I also know myself.  I know I tend to fall for women easily and that while I find it hard to open up to people (I’m talking in general, not just romance/sex), when I do, I bond quickly and strongly, so the last thing I want to do is have a fling or a one night stand, hook up with someone, bond with her and then never see her again.  I know I could never have a one night stand, even if it were somehow halakhically permitted.  That would be the most painful thing for me (I’m thinking of the Billy Joel song All for Leyna about this exact topic).  Plus given the uncertainty I have about dating, the last thing I want to do with someone is flood my brain with hormones that alter how I perceive her before I’ve decided that I want to spend my life with her.  Even aside from what Judaism teaches, by this stage I’m definitely dating to find my life partner, not just to have “a good time” and I wouldn’t want to jeopardize my main goal for the sake of a night of pleasure.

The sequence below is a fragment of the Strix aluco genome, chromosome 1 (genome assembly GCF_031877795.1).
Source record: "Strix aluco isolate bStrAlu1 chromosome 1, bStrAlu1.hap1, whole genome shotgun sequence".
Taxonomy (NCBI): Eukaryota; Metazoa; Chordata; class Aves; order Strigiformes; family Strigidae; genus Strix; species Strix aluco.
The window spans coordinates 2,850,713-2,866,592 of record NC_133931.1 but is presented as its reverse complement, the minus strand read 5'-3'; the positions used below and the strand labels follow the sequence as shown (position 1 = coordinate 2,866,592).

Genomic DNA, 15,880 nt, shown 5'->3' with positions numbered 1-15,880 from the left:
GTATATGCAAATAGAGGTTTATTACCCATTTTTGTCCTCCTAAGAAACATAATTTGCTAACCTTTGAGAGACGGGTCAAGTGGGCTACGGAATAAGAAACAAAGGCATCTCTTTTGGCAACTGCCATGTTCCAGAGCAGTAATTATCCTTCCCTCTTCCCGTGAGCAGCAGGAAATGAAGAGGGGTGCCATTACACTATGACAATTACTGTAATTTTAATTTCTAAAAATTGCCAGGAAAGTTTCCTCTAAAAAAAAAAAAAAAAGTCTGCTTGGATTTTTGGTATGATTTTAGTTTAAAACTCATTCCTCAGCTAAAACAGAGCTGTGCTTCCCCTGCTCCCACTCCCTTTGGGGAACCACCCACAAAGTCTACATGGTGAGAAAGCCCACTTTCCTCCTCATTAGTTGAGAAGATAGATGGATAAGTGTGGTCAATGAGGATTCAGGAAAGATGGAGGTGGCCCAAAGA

What doesn’t really get talked about is how difficult this all is, living in perhaps the most sexualized culture the world has ever seen (as someone with a degree in history, I usually avoid such generalizations, but here it’s unavoidable.  Unlike some ancient pagan cultures, we don’t have sacred prostitution, but that’s about it).  It’s hard to walk down the street sometimes without being bombared by sexual images from the media.  I disapprove of Charedi Judaism’s avoidance of Western culture, but sometimes I can see their point.  It seems like sex is used to sell everything and no film or TV programme is complete without eye-candy (I hate that term).  It sometimes feels like society is trying to create a permanent sense of arousal.  But where does all that life-energy go if you don’t have an outlet for it?